‘Blue & Lonesome’

rolling-stonesPut a guitar in my hands and you’ll get the “Smokestack Lightnin'” riff until you rip the instrument away from me and smash it over my head. That’s part of having been a teenager in the early ’60s, and equipped with a certain set of instincts. It doesn’t leave you.

That’s what the Rolling Stones demonstrate, rather more expertly, on Blue & Lonesome, their 23rd studio album, recorded in three days at Mark Knopfler’s British Grove studio at the end of an alley in Hammersmith. It’s the best thing they could have done — in fact probably the only thing they could have done to rekindle my interest.

I’ve been reading an old Record Mirror piece by Norman Jopling, dated May 11, 1963. The intrepid reporter had been to see the Rolling Stones at the Station Hotel in Richmond-upon-Thames, and had talked to them afterwards about their repertoire, which was based largely on the recorded works of Chuck Berry and Bo Diddley. They told him they had no interest in using original material. “After all,” an unidentified Stone told him, “can you imagine a British-composed R&B number? It just wouldn’t make it.” The sounds like Brian Jones to me. And within a year, of course, he would be eating his words as Andrew Oldham coaxed Mick Jagger and Keith Richard into producing “Tell Me”, “Good Times, Bad Times”, “Satisfaction” and the rest.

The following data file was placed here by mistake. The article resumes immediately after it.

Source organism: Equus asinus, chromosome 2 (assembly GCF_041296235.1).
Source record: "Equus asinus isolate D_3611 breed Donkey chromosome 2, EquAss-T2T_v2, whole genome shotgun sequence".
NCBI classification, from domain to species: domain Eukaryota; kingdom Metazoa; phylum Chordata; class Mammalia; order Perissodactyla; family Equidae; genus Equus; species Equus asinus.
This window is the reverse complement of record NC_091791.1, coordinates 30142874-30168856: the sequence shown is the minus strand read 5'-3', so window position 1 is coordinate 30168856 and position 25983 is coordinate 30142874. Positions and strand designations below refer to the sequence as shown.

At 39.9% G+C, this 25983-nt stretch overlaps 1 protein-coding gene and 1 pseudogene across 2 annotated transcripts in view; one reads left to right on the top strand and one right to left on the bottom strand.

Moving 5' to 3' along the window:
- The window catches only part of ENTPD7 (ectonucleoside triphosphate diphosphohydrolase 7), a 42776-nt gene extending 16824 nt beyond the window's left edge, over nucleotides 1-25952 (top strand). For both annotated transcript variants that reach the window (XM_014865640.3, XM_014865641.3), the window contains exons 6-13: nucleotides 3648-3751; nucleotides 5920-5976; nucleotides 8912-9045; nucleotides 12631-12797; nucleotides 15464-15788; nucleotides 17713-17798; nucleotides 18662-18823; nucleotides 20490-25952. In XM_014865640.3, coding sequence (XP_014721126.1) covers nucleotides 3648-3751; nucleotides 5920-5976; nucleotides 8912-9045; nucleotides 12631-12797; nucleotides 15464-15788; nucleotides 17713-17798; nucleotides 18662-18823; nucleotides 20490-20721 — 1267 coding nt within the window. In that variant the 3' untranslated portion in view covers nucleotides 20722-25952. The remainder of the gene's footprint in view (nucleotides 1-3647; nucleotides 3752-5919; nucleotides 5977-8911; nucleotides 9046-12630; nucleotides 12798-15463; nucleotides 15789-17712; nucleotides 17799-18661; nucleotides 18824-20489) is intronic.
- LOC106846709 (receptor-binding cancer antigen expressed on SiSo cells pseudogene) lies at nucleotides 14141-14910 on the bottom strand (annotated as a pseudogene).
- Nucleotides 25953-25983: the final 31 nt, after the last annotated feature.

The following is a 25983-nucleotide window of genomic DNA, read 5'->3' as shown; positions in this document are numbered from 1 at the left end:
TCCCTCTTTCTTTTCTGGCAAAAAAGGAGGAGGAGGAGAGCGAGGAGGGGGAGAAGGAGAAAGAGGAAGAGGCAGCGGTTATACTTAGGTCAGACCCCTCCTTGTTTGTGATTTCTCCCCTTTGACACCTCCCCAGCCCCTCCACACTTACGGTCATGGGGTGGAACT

Of course they wrote some great songs. But that well dried up many years ago, and it was an intelligent decision to go back to where they came from and make an album of blues covers. I admire the fact that they chose comparatively obscure songs; how simple would it have been to make an album out of the likes of “Smokestack Lightnin'”, “Boom Boom” and “Big Boss Man”? Instead they’ve gone for Jimmy Reed’s “Little Rain”, Howlin’ Wolf’s “Commit a Crime” and Lightnin’ Slim’s “Hoo Doo Blues”, songs known only to the cognoscenti.